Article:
Paul wrote in his earliest letter to the Thessalonians, “Rejoice always. Pray continually. Give thanks in every situation because this is God’s will for you in Christ Jesus.”
Through the centuries, some people have been extreme in trying to live this out literally. Early on, some Christians sought solitude and silence in the desert to achieve it. They went off by themselves and lived as hermits devoted to praying constantly. Some even went without sleep — or at least claimed to do so — so they could pray continually. They went by the name of Akoimitai, which means “nonsleepers.”
But what do Paul’s words really mean for us as we strive for A Healthy Spirituality for Our Time? It surely isn’t an activity to be engaged in 24/7. Rather, it’s an attitude and orientation toward life and an awareness and attentiveness to the presence of God.
In Paul’s letter to the Philippians, he must have raised the same kinds of questions when he said that we should “rejoice always” and “give thanks in all circumstances.” Really? ALWAYS? In ALL circumstances?
I think we have thought of prayer so much as something we do—an activity in which we mostly ask for something from God — that it may be hard for us to think of prayer as constant attitude, orientation to God, and awareness of the presence of God.
I have a little book in my library that was helpful for me in making a shift in my thinking. The book is entitled The Practice of the Presence of God. It is a book put together in memory of a seventeenth-century Carmelite lay brother named Nicholas Hermann, or Brother Lawrence. He entered the monastery at mid-life. For ten years he tried Carmelite methods of prayer, but they only frustrated him.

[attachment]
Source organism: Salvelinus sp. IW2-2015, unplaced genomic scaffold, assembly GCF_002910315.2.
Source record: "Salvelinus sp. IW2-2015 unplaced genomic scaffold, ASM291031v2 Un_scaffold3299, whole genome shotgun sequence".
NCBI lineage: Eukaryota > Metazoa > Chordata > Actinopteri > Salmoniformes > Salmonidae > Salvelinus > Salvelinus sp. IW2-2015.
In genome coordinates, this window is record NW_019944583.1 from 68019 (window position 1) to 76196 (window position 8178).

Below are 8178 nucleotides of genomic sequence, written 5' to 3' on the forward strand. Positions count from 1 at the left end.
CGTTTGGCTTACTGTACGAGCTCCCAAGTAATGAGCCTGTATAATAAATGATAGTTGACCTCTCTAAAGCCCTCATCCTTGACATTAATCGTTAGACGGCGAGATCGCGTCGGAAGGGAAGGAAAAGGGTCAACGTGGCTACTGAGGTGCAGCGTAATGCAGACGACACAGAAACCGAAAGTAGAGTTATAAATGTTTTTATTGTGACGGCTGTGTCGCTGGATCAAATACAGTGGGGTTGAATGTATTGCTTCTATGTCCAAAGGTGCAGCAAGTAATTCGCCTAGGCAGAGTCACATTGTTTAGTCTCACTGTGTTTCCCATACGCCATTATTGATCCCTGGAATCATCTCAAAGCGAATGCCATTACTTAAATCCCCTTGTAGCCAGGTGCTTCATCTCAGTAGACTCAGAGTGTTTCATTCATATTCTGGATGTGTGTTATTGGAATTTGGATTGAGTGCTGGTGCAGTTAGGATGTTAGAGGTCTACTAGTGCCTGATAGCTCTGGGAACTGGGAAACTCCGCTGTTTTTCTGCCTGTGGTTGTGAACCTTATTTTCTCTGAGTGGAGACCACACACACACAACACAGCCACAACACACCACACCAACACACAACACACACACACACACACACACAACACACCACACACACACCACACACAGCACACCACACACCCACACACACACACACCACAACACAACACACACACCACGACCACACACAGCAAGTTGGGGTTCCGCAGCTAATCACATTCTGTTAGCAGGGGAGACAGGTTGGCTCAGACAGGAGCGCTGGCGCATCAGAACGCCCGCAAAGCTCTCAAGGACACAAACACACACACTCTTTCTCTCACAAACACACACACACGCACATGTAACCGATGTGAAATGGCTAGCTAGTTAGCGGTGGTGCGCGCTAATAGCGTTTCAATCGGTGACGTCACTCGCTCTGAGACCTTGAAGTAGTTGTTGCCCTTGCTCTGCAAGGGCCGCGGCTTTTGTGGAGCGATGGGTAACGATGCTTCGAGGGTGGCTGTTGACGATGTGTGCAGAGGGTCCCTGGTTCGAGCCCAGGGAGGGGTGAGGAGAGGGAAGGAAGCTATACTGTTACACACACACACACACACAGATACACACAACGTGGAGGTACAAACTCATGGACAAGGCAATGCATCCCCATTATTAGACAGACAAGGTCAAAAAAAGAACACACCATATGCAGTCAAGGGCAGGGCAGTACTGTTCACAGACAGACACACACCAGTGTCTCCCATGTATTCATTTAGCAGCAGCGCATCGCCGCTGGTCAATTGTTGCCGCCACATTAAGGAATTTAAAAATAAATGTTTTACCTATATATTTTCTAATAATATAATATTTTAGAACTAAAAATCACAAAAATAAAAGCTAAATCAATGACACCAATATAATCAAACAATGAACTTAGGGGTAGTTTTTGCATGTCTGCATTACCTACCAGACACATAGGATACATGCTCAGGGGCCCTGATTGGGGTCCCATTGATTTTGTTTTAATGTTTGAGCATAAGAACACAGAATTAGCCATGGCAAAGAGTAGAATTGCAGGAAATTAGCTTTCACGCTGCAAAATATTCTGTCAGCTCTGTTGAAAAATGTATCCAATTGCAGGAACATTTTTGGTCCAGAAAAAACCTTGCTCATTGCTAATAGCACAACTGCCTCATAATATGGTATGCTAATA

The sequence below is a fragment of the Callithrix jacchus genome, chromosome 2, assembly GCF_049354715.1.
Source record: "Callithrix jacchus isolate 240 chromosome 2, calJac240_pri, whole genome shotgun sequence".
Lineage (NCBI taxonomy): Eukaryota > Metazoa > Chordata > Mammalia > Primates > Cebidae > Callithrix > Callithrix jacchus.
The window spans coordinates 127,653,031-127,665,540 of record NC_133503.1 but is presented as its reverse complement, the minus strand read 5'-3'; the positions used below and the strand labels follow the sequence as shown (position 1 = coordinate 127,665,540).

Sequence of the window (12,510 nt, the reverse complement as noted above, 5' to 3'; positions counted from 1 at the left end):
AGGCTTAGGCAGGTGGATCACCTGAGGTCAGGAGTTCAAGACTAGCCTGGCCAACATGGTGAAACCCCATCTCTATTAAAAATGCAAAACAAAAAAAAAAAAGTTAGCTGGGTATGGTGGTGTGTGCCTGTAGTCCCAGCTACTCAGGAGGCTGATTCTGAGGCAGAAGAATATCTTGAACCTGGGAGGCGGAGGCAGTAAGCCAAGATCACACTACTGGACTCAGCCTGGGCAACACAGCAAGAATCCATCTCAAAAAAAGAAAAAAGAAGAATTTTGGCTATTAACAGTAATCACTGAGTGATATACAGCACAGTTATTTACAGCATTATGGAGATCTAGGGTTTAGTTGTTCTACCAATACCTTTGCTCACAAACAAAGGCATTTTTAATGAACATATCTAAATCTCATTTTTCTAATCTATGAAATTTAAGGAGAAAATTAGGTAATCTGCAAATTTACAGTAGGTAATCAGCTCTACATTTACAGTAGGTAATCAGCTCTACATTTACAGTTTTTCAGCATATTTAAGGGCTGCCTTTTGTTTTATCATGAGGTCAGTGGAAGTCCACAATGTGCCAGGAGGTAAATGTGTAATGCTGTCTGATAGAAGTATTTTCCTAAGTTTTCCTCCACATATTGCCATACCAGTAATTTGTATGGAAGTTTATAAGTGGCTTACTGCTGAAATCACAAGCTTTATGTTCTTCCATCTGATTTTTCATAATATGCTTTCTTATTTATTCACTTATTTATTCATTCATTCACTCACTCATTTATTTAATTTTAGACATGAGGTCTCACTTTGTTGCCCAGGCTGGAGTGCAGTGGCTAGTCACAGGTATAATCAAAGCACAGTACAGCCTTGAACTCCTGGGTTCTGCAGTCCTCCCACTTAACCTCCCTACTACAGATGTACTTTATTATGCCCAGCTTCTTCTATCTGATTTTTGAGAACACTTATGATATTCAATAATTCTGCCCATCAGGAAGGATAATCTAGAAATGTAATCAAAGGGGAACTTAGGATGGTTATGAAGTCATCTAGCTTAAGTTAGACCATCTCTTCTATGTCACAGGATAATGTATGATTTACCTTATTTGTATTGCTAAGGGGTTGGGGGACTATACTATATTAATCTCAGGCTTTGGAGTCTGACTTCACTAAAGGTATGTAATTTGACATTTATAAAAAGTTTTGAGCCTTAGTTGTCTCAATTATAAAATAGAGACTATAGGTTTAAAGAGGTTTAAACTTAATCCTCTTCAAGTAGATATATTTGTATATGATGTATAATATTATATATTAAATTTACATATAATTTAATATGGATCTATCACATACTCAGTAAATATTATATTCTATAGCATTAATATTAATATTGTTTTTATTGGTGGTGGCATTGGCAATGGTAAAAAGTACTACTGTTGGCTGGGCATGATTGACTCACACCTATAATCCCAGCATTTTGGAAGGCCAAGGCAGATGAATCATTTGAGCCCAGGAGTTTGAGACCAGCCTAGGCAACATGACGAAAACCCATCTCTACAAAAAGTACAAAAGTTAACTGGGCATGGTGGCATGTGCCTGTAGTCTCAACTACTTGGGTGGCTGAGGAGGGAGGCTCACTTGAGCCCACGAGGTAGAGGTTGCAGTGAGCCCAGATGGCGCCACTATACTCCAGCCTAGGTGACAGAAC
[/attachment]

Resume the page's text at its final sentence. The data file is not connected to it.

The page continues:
As one who has a hard time sitting still in a quiet room and praying for any length of time, I identified with Brother Lawrence. He found his own way in his service as the monastery’s cook. Washing dishes one day in the kitchen, he discovered that he could talk God and as he went about his work, he could “practice the presence of God.”
For Brother Lawrence prayer was, above all, attentiveness. “My commonest attitude,” he wrote, “is this simple attentiveness, a habitual, loving turning of my eyes to God.”
As you think about Paul’s words in 1 Thessalonians, and as you prepare for worship on Sunday, I invite you consider some questions: What is your prayer life like? When and how do you most often pray? What do you find most difficult about praying? What would it mean for you to “pray continually” or to make all of life a prayer?
I look forward to worshipping with you — online — this Sunday in our 11:00 am Sanctuary worship service.
Grace and Peace,
Dr. Tim Bruster
1 Thessalonians 5:16-24
16 Rejoice always. 17 Pray continually. 18 Give thanks in every situation because this is God’s will for you in Christ Jesus. 19 Don’t suppress the Spirit. 20 Don’t brush off Spirit-inspired messages, 21 but examine everything carefully and hang on to what is good. 22 Avoid every kind of evil. 23 Now, may the God of peace himself cause you to be completely dedicated to him; and may your spirit, soul, and body be kept intact and blameless at our Lord Jesus Christ’s coming. 24 The one who is calling you is faithful and will do this. (Common English Bible)